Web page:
ANN ARBOR, Mich. -- America is facing an epidemic. Despite numerous studies showing the negative effects of obesity on everything from heart disease and diabetes to possible links with cancer, one in five American children is obese. However, a collaborative program sponsored by the University of Michigan and the Ann Arbor community teaches children healthy habits and offers hope for a healthier future. And results from a new study suggest that the program is working.
"Anything we can do to fight childhood obesity in a culture where it is being fostered in so many ways is critical," says Kim Eagle, M.D., professor of internal medicine at the University of Michigan Medical School. In 2004, Eagle and local organizations in Ann Arbor, Mich., founded Project Healthy Schools (www.projecthealthyschools.org), a program for sixth-grade students thats designed to increase physical activity and promote healthier food choices.
This week, U-Ms Kimberly Lin, M.D., presented data at the prestigious American College of Cardiology conference indicating that the program has been successful in its first couple of years. Lins presentation showed that program participants had a significant drop in diastolic blood pressure, total cholesterol, and LDL cholesterol levels. Additionally, there was a downward trend in systolic blood pressures and blood glucose levels among the students.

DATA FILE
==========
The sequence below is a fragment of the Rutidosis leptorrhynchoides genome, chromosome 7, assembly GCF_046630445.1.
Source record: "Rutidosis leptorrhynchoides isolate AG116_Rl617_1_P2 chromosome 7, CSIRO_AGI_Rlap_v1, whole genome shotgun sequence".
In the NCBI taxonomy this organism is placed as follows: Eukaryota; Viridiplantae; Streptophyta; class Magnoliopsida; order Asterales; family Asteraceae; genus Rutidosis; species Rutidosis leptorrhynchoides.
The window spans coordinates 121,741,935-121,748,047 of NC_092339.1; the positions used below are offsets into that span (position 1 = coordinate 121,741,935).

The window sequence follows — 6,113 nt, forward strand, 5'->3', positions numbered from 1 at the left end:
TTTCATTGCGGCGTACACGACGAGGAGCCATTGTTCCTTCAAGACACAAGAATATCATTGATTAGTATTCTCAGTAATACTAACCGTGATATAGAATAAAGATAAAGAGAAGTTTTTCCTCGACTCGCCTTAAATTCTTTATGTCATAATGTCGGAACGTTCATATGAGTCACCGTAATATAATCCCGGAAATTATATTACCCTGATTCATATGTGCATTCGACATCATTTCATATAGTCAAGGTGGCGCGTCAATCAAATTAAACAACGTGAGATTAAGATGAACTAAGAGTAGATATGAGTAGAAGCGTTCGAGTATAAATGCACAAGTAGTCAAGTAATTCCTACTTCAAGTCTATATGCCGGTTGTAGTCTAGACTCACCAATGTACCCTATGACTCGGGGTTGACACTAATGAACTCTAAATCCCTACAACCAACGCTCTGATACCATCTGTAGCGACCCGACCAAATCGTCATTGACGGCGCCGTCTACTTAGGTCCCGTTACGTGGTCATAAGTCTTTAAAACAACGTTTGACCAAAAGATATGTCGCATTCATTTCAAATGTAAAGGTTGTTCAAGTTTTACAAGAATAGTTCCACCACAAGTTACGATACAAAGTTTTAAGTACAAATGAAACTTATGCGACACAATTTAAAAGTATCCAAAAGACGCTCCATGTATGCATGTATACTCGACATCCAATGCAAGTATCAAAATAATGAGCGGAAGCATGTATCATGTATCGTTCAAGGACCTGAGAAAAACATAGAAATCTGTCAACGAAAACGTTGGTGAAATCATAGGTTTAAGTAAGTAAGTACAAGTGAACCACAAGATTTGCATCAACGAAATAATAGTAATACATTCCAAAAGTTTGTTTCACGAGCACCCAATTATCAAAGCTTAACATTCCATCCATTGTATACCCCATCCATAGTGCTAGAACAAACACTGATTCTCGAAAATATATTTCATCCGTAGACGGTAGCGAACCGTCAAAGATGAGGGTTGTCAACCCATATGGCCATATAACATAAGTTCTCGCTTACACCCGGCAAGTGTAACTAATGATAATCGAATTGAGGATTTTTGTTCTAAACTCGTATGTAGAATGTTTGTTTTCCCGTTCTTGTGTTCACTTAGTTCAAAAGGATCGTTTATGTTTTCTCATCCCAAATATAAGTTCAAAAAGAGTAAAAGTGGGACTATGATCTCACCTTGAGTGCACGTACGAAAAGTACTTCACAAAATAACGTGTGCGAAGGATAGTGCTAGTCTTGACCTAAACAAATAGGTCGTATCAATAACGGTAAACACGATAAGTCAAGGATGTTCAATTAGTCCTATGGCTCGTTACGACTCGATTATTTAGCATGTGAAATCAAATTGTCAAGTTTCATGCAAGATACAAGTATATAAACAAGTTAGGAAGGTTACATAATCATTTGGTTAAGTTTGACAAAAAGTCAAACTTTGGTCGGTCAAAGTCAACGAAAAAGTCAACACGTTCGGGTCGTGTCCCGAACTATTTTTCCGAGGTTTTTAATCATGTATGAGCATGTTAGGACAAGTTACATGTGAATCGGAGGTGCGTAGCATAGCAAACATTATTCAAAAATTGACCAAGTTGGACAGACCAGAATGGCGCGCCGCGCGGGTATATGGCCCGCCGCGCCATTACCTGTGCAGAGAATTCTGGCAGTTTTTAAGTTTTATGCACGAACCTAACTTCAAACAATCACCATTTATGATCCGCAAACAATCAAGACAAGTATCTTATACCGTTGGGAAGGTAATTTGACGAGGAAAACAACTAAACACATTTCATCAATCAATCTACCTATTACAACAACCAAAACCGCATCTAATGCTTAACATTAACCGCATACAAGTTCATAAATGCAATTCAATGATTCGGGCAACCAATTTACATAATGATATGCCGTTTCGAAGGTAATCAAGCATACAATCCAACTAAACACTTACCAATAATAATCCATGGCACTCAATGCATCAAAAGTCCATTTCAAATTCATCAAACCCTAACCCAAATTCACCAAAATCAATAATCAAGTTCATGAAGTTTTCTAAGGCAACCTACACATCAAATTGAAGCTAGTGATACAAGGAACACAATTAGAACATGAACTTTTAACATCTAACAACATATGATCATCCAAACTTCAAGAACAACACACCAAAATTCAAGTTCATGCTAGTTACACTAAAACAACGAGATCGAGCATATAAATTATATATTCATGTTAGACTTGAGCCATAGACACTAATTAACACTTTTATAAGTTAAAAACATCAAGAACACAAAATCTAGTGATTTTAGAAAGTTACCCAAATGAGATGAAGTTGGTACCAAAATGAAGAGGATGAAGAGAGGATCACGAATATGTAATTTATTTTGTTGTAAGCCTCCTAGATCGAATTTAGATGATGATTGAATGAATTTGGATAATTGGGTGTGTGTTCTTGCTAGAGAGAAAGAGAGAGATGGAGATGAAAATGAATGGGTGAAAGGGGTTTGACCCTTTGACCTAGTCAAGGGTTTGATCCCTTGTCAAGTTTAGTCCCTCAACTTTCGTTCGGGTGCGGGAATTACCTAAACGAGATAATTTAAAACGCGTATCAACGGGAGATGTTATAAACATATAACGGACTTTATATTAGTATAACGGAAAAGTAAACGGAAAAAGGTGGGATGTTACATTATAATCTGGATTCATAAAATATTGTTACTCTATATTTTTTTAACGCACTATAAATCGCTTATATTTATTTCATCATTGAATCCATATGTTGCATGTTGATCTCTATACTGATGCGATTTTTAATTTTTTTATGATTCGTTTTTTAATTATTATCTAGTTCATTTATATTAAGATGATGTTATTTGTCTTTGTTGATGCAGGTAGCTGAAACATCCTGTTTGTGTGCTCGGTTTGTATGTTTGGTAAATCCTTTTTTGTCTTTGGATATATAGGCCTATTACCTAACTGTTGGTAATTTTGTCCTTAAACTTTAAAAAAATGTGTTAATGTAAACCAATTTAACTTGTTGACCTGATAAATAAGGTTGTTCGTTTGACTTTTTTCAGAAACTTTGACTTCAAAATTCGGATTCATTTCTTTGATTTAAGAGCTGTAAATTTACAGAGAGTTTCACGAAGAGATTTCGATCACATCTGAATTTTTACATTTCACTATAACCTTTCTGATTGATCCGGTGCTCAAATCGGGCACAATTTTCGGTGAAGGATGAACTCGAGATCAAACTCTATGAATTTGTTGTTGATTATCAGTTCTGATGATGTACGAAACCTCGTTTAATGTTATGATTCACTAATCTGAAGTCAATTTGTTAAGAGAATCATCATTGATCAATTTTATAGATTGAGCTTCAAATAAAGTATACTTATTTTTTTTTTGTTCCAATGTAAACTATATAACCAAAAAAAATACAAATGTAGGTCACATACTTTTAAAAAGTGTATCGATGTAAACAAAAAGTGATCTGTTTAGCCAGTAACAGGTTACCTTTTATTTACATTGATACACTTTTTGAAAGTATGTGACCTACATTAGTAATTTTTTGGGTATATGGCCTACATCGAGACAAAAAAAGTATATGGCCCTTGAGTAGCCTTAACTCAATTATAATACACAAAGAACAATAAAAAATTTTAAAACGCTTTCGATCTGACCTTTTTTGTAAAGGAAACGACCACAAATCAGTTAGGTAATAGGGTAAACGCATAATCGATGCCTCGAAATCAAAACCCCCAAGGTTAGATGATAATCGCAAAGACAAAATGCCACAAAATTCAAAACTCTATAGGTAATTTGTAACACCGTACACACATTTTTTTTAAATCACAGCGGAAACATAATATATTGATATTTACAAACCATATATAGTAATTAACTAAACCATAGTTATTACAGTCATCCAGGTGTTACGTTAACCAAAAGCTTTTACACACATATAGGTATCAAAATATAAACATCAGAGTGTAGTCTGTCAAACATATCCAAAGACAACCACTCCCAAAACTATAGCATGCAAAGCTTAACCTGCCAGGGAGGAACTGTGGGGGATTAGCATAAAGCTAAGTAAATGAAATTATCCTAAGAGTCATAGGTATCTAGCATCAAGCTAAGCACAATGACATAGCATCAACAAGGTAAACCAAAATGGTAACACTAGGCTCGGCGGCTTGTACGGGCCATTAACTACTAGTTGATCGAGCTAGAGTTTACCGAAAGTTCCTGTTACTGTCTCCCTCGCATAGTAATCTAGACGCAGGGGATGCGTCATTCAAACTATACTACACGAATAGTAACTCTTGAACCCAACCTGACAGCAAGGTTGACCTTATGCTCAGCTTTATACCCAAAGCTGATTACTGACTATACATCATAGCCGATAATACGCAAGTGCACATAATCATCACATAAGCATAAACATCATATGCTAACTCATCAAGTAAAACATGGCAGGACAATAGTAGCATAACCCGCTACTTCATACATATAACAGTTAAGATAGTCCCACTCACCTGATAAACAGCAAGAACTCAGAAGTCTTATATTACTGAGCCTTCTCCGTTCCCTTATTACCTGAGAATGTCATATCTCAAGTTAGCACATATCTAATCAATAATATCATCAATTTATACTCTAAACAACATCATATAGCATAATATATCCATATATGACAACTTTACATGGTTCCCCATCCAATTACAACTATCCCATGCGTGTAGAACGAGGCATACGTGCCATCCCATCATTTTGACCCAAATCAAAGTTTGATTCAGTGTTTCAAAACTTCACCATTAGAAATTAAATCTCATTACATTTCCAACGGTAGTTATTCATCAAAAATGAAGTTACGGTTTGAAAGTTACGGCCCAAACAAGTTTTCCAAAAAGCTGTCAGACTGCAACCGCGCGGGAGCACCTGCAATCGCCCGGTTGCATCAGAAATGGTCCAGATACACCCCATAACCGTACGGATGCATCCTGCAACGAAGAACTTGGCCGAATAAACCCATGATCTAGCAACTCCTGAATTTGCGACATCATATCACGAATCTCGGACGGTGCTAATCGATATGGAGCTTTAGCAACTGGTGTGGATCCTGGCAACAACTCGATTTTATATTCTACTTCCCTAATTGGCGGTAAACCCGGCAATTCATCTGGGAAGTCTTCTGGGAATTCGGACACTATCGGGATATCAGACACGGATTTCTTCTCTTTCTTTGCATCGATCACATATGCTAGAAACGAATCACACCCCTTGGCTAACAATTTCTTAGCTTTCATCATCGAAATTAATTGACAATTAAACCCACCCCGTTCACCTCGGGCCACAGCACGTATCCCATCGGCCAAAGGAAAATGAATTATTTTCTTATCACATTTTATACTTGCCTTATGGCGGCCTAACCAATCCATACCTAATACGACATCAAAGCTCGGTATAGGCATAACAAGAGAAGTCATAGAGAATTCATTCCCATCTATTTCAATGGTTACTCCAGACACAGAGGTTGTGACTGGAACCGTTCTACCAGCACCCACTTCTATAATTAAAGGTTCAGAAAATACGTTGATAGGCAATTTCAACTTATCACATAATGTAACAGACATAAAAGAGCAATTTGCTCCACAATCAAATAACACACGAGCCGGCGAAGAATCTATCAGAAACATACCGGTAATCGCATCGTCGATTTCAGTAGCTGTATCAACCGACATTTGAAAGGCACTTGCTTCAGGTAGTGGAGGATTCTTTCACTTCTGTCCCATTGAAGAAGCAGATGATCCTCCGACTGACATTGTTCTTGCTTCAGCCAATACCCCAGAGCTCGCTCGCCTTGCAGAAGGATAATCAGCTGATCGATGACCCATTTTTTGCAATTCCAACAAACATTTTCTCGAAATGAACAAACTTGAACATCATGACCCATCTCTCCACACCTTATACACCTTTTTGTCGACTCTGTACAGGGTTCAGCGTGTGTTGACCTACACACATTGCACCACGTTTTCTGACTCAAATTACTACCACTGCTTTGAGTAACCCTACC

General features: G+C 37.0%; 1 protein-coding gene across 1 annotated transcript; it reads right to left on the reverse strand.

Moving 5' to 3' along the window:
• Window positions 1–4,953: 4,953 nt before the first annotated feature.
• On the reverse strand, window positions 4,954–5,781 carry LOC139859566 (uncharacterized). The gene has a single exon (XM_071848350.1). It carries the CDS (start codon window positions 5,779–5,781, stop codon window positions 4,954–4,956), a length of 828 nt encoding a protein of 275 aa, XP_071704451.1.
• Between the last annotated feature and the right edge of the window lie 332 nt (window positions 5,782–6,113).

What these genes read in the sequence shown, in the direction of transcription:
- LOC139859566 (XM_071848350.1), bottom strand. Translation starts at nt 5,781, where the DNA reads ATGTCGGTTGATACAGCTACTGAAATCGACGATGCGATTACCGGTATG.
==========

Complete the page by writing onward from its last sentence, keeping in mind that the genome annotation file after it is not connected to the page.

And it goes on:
Initially just implemented in one middle school, the program was so well received that it has now expanded to five local middle schools. The programs success has been acknowledged by the Michigan Surgeon General, who has recognized all the middle schools in the district through the Healthy School Environment Recognition Program.
"Weve had very positive feedback and we know were changing some behaviors," says Jean DuRussel-Weston, U-M's MFit Community Health Initiatives program administrator and Project Healthy Schools manager. "In add
Contact: Marissa Mann
University of Michigan Health System